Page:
How to kill wasps underground
Many wasps, including the infamous yellow jacket, build nests underground. A mature nest can contain hundreds of these dangerous and pesky insects, and wasps will defend their nest aggressively when threatened.
Because of the danger involved, your best bet is to hire a professional exterminator to remove a large nest, though this can be costly. There are a couple of reliable methods you can try if you're willing to run the risk of getting stung. These methods will kill any variety of wasps, though a large mature nest may be more difficult to tackle.
- Many wasps, including the infamous yellow jacket, build nests underground.
- These methods will kill any variety of wasps, though a large mature nest may be more difficult to tackle.
Determine what kind of wasp inhabits the nest. If they are 5 cm (2 inches) or longer, they are probably cicada killers and pose no danger to humans. If they are less than 2.5 cm (1 inch) with black and yellow stripes, they are yellow jackets. Proceed with absolute caution if you discover a yellow jacket nest.
Approach the wasp nest when they are the least active. Wait until dusk or early morning before the sun comes up. Locate the entrance hole and any other escape routes. When doing this, use a red lens flashlight because bees and wasps cannot see red and will therefore not be attracted to the light, allowing you to see what your doing and stay safe.
Pour about 1 litre (1 quart) of liquid insecticide down the entrance hole to saturate the nest. Insecticides of this sort are usually pyrethoid compounds. You can also use about a half a cup of Sevin 5% garden dust. Make sure to apply whatever you use to the main entrance and any other holes leading to the nest.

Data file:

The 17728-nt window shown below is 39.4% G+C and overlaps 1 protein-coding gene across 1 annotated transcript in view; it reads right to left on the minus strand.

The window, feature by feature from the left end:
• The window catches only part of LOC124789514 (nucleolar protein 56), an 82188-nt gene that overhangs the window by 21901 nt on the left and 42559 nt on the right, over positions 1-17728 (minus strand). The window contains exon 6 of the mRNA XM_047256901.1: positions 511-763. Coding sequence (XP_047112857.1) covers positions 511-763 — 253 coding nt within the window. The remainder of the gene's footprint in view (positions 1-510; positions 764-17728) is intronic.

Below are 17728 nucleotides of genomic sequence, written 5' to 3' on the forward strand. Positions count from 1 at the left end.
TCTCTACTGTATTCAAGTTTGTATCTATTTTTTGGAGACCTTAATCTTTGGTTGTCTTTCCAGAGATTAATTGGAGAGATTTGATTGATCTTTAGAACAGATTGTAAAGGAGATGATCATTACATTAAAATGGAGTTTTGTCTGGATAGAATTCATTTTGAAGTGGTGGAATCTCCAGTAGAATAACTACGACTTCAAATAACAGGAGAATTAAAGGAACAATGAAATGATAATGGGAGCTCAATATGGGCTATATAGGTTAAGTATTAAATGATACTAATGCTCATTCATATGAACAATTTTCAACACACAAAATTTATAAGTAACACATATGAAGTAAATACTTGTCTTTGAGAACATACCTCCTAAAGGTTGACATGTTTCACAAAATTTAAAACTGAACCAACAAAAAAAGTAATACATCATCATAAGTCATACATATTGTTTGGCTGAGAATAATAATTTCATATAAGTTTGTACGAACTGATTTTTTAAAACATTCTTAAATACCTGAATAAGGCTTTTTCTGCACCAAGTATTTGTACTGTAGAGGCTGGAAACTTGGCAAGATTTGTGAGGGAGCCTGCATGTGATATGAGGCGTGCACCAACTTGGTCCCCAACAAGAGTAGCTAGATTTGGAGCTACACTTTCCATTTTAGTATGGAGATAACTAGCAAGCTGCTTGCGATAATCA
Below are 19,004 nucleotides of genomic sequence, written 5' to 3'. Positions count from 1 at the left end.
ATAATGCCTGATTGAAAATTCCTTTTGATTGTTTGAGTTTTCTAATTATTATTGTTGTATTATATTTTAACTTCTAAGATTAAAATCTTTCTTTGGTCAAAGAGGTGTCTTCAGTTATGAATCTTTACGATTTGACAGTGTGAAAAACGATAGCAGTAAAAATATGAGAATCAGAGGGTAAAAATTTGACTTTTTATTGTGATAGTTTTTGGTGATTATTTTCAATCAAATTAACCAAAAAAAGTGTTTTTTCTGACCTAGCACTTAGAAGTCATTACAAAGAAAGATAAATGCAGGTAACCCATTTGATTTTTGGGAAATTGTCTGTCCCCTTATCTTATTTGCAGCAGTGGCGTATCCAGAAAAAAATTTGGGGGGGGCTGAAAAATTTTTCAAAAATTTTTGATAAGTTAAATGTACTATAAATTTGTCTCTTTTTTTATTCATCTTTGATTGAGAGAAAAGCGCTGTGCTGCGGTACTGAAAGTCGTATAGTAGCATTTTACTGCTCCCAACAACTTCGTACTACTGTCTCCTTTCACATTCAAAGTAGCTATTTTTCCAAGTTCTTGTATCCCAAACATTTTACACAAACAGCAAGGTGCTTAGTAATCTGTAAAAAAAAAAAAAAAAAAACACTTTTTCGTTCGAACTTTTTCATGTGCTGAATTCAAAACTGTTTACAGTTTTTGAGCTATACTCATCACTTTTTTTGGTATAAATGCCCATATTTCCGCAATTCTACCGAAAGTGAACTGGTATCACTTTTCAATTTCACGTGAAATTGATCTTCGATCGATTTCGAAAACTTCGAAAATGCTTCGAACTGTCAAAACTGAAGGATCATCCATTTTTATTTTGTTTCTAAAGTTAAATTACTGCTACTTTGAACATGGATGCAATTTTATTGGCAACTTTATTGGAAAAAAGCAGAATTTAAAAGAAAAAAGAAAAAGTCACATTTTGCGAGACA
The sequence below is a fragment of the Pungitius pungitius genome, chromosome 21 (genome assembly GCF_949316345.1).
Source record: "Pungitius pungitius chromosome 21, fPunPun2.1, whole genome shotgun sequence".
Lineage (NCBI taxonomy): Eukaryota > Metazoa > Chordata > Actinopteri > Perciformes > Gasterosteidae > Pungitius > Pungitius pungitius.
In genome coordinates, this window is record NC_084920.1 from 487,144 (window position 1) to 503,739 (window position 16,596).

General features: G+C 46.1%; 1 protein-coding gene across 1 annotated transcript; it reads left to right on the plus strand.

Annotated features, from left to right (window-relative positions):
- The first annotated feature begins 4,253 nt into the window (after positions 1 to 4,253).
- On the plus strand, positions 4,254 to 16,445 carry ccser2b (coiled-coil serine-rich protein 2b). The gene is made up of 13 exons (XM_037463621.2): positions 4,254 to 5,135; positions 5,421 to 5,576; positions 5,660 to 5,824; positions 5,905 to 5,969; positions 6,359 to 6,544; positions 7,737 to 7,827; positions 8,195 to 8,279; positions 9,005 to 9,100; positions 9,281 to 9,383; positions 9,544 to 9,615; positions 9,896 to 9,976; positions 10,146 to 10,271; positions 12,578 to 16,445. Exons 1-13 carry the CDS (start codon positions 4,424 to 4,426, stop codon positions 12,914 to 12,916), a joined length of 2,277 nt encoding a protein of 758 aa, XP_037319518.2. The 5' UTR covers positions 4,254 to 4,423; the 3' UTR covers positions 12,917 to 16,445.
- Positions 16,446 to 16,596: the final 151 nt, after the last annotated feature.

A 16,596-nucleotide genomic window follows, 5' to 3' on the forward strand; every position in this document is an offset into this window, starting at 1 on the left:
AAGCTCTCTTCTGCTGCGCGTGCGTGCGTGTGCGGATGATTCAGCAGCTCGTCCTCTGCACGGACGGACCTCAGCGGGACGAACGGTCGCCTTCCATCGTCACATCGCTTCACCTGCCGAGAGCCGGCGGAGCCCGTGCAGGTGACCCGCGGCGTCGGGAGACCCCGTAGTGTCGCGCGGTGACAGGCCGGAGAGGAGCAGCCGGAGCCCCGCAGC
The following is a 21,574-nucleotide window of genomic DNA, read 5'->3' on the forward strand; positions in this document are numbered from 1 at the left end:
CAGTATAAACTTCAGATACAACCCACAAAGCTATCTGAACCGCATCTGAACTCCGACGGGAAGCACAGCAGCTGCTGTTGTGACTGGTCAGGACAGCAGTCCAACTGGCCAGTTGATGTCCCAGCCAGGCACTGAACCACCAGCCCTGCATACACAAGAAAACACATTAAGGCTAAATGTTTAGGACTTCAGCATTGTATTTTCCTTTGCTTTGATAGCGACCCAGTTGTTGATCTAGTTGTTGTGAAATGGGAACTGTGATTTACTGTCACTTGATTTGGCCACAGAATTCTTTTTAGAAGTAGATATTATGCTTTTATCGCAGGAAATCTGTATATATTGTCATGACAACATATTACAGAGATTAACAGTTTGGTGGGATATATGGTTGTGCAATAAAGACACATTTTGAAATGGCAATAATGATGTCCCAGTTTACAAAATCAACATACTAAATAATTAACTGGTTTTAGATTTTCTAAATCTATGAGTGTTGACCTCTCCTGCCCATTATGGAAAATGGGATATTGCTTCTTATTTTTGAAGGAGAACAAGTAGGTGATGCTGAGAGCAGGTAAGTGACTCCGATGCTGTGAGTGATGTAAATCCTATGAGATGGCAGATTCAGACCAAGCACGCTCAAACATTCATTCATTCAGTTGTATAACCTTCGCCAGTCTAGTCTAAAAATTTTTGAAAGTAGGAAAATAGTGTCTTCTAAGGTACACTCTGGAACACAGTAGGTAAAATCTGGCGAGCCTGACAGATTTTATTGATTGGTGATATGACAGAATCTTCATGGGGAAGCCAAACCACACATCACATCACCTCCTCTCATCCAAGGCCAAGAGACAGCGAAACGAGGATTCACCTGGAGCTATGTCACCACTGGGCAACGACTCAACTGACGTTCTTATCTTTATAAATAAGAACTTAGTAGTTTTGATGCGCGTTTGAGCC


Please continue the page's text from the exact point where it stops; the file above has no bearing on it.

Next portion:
- Approach the wasp nest when they are the least active.
- Pour about 1 litre (1 quart) of liquid insecticide down the entrance hole to saturate the nest.
Spray any remaining wasps with conventional wasp spray. You can shoot from a safe distance, 3 to 6 m (10 to 20 feet) away. Saturate the entrance, the inside of the nest, and any ventilation holes with the wasp spray.
Seal the hole with a large rock to ensure the wasps do not return to that nest. You can also use a plastic or metal container to contain the wasps.
- Cover the hole with a screen before you attempt spraying to make an additional barrier between you and the wasps.
- Don't wear bright coloured clothing or scented cosmetics, as this attracts wasps.
- Drowning the nest with water can also be quite effective.
- Do not attempt to remove a large yellow jacket nest by yourself, especially if you are allergic.
Charlie Higgins is journalist, editor and translator based in Buenos Aires, Argentina. He has written for a variety of lifestyle and niche market websites, including International Food Trader, The Olive Oil Times, microDINERO, Sounds and Colours, Connecting Worlds and The Buenos Aires Reader.